Boy Scouts’ Pico Blanco camp allegedly ignored rules, killed steelhead.
Monday, February 2, 2009
The Monterey Bay Area chapter of the Boy Scouts of America might need to be stripped of a merit badge.
In a front-page investigative story in The San Francisco Chronicle’s Feb. 1 edition, reporter Seth Rosenfeld reports that Scout officials in charge of Camp Pico Blanco on the Little Sur River used political pressure to circumvent regulations that would have restricted their summer damming of the steelhead-bearing stream.
The Scouts’ seasonal dam, where the boys earn merit badges for swimming and boating, likely killed more than 30 endangered steelhead in the summer of 2002, according to the Chronicle report.
"And when state and federal regulators sought to have the council stop using the dam, Scout executives turned to politicians to whom they had given campaign contributions or with whom they had personal ties,” the article states. “The Scout council avoided fines and quietly secured a favorable settlement agreement that, until now, has obscured a full account of their conduct at Camp Pico Blanco.”
In 2002, officials with the state Department of Fish and Game and the federal National Oceanic and Atmospheric Administration attempted to stop the Scouts from building their summer dam “because it did not meet environmental standards,” the article states.
So Scout officials turned to then-state Sen. Bruce McPherson (R-Santa Cruz) and, later, U.S. Rep. Sam Farr (D-Carmel), both of whom received campaign contributions from chapter leaders. The politicians contacted the regulating agencies, which then did an about-face, allowing the Scouts to keep damming the river with mitigating improvements.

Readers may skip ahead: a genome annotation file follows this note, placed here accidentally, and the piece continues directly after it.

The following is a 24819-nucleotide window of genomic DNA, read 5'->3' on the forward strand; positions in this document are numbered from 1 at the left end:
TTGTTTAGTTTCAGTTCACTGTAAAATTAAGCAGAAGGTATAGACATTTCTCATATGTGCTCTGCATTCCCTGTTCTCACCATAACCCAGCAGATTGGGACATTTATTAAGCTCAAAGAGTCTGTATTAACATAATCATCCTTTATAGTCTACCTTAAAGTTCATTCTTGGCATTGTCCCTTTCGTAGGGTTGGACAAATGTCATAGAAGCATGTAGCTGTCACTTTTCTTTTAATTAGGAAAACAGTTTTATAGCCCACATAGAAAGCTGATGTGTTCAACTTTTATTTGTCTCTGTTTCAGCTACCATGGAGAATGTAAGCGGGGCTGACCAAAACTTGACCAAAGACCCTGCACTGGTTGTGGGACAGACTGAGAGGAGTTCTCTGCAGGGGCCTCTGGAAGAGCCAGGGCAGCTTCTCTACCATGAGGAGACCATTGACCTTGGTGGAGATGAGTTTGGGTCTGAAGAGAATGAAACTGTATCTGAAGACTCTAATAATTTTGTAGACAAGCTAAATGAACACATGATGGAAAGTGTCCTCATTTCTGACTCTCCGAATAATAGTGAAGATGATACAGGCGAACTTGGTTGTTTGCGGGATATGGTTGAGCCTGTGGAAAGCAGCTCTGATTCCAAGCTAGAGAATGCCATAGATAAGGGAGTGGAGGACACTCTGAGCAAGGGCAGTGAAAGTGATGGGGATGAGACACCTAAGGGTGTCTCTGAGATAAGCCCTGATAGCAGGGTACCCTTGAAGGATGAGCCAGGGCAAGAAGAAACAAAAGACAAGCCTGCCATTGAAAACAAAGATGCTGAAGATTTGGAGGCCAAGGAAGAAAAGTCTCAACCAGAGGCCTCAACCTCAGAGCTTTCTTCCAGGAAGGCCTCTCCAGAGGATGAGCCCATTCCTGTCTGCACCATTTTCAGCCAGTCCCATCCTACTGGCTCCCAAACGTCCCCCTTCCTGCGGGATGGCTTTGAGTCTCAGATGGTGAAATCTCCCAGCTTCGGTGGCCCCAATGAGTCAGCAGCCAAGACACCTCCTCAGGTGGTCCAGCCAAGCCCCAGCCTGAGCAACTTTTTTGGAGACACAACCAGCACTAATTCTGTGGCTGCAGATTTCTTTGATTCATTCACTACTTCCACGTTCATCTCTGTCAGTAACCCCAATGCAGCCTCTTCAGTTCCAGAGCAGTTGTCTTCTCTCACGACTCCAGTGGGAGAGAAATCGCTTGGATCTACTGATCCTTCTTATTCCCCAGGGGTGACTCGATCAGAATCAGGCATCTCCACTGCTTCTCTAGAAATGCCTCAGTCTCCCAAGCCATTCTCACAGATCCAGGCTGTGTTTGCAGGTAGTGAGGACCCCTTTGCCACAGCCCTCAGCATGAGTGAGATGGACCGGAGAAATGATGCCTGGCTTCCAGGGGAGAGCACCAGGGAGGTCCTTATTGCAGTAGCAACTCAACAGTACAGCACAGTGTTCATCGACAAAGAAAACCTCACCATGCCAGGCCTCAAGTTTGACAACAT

The Scouts agreed to fill the dam slowly enough to protect the fish, Rosenfeld writes, but did not follow through. A federal agent found that the dam had cut off the river’s flow, killing at least 30 protected steelhead.
“During the ensuing investigation, Kenneth W. Allen II, the council's executive, and his assistant, [Ron] Walsh, failed to fully cooperate, according to a federal report,” the article states. “…In the end, the fisheries service concluded that the Scout council was responsible for the unauthorized killing of the steelhead: The lake was filled too fast, de-watering the stream and beaching the fish, said a report.”
NOAA threatened to fine the Scouts, but again Farr intervened, Rosenfeld reports. The agency dropped its insistence that the Scouts stop damming the river. Instead, a no-fault settlement agreement between the Scouts and NOAA fisheries “required the council to install a fish ladder; modify the dam's spillway to allow steelhead to migrate upstream; and enhance the stream bed habitat for fish.”
The fish ladder, which a Scout official said cost more than $1 million, is now installed at the edge of the dam.
Reacting to the Chronicle’s story, Farr - a former Boy Scout who attended Camp Pico Blanco - noted that the dam has been there for almost 50 years. "The rules had changed and nobody knew what the rules would be," he says. "All the Boy Scouts asked is how to operate the dam properly."
As for the suggestion that campaign contributions influenced him to help the Scouts, he said: "That's the analogy that I suggested was insulting. It was like somebody on the PTA gave Sam Farr a contribution."